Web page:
Once a player secures a sponsor, they’ll move onto the second act. This act begins with the player discarding cards from their hand until they reach the starting hand size shown on the sponsor card. Now, during act two, players will continue to draw from market of people card, except now they’re looking at the crew and supplies on the lower left of the card which will be used during the voyage phase of Act 3. Players might also be looking at the voyage parts (lower right) as a way to plan for Act 3. Act 2 is much like a traditional card game trying to build an optimal hand.
During Act 2, the player will draw from the draw pile or market equal to the draw number on their sponsor card. Once they reach the max hand size, also shown on the sponsor card, they can either exchange cards or begin Act 3. Everyone will being Act 3 together.
Once every player has their maximum hand size, the players advance to Act 3. During Act 3, players will take turns either voyaging or foraging in an effort to complete five voyage segments. At the start of Act 3, all unclaimed sponsors are removed. The people cards in the discard pile and market are shuffled back into the deck, and players pick up their hands.
Taking turns, each player can choose to voyage or forage. During a voyage action, a player will play a card from either their hand or a random card from the top of the deck to start a voyage segment. The voyage segment’s duration is shown as a number on top of the ship in the lower right. The player plays that card horizontally in front of them, then draws from the deck cards equal to the voyage duration. These drawn cards show the segment requirements in the upper right of the card — typically a number of crew and supplies or, alternatively special events like “bad luck,” “illness” or “rough seas.”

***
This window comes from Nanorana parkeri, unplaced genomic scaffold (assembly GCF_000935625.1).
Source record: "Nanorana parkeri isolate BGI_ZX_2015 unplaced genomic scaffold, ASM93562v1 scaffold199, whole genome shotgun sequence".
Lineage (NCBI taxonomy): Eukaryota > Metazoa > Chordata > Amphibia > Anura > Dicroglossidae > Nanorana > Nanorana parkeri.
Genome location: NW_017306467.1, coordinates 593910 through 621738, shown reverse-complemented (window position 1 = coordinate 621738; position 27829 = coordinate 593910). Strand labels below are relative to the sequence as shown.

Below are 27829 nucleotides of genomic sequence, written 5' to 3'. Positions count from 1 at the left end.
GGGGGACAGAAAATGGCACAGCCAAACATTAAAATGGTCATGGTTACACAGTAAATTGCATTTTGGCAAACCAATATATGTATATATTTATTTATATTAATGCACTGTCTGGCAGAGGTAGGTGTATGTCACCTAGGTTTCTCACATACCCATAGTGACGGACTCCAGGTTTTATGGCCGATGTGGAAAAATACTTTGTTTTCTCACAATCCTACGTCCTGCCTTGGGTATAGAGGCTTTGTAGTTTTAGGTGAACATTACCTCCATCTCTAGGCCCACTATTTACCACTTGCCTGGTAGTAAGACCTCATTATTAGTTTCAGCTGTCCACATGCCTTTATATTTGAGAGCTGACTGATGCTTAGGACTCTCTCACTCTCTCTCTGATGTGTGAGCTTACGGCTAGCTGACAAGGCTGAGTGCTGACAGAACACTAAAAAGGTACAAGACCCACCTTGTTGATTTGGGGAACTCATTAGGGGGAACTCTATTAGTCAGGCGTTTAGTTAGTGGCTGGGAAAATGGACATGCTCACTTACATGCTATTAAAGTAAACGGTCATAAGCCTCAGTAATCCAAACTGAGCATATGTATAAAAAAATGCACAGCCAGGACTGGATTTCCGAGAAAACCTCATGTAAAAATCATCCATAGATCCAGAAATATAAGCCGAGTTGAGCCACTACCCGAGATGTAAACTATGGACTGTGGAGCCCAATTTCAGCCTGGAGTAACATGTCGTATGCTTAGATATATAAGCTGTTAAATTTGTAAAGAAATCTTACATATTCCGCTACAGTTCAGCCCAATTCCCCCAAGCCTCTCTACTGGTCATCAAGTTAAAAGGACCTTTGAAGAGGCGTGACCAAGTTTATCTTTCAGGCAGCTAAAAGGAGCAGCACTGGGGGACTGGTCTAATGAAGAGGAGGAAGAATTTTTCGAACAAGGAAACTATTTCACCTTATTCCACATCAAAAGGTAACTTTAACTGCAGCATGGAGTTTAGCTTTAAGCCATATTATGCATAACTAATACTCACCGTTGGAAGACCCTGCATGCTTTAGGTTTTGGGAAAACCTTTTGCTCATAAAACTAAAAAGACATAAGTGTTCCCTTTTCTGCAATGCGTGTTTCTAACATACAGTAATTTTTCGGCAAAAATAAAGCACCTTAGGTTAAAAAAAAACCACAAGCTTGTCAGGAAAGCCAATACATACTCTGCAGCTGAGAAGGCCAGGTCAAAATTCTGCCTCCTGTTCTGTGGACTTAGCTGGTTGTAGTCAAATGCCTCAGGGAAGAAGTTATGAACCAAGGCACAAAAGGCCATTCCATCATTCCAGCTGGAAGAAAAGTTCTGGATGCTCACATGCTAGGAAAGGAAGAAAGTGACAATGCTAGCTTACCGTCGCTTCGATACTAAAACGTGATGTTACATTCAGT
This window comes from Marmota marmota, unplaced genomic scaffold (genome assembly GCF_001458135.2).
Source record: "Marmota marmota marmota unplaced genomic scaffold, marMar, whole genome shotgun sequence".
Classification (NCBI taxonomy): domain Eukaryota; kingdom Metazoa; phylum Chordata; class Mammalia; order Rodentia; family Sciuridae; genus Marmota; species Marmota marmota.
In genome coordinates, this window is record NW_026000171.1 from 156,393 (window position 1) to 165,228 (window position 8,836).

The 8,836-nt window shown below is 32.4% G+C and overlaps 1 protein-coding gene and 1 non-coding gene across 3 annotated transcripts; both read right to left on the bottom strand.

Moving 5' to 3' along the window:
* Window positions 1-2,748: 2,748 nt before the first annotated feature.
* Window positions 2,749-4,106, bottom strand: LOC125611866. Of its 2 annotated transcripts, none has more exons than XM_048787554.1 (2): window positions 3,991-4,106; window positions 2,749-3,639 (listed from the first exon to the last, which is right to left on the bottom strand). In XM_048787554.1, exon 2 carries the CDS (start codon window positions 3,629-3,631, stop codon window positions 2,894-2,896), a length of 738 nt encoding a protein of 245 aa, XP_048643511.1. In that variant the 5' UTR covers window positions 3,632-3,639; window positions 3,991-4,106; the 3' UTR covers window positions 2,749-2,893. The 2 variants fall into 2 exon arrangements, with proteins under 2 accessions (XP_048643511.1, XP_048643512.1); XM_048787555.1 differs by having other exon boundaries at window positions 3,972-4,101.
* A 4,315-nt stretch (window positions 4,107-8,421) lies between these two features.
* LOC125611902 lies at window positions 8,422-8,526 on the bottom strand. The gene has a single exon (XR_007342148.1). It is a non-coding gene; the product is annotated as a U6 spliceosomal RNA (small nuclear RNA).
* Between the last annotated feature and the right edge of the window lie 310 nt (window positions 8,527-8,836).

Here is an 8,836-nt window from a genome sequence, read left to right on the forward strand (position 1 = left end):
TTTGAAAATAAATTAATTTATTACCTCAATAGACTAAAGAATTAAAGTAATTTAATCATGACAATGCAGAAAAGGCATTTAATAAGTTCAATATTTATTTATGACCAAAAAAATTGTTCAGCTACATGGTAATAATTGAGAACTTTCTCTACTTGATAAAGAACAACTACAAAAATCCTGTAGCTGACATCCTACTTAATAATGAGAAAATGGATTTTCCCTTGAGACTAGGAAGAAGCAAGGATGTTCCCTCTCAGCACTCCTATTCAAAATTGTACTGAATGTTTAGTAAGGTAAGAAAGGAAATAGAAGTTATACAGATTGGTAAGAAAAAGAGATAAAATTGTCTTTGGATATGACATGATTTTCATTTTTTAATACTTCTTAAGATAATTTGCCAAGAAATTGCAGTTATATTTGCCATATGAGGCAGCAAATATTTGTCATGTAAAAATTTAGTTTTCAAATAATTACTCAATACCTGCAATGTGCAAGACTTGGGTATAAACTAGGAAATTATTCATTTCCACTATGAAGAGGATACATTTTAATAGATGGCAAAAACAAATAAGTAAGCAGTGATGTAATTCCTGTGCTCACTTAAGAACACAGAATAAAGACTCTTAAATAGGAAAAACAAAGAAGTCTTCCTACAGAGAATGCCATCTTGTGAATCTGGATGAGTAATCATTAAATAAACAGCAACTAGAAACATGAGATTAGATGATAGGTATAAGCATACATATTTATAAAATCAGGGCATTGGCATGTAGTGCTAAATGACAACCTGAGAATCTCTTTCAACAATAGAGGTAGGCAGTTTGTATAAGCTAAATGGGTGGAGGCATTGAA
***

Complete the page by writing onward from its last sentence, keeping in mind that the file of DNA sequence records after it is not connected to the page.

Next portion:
To complete that segment successfully, the player must then discard cards from their hand that have at least the segment’s requirements. There’s no change if you overspend on crew or supplies. In this case, all the spent people cards and segment requirement cards are discarded, the segment is left face up and, if possible, the player can play a card from their hand as bonus points facedown below the segment (a journal entry).
If the player can’t successfully complete a segment (or chooses not to), then they must forage. The player turns 4 cards face up from the draw pile, adds three to their hand and one to the current segment.
Once one player completes a fifth segment, all other players get one more turn. Then, the players will score the points from their voyage. Their score is equal to the total of all the segment durations plus the segment durations of the cards played as journal entries. The player with the most points wins.
On the green
Days of Discovery was well-received by everyone who played. It has a good number of things that made each game unique and fresh: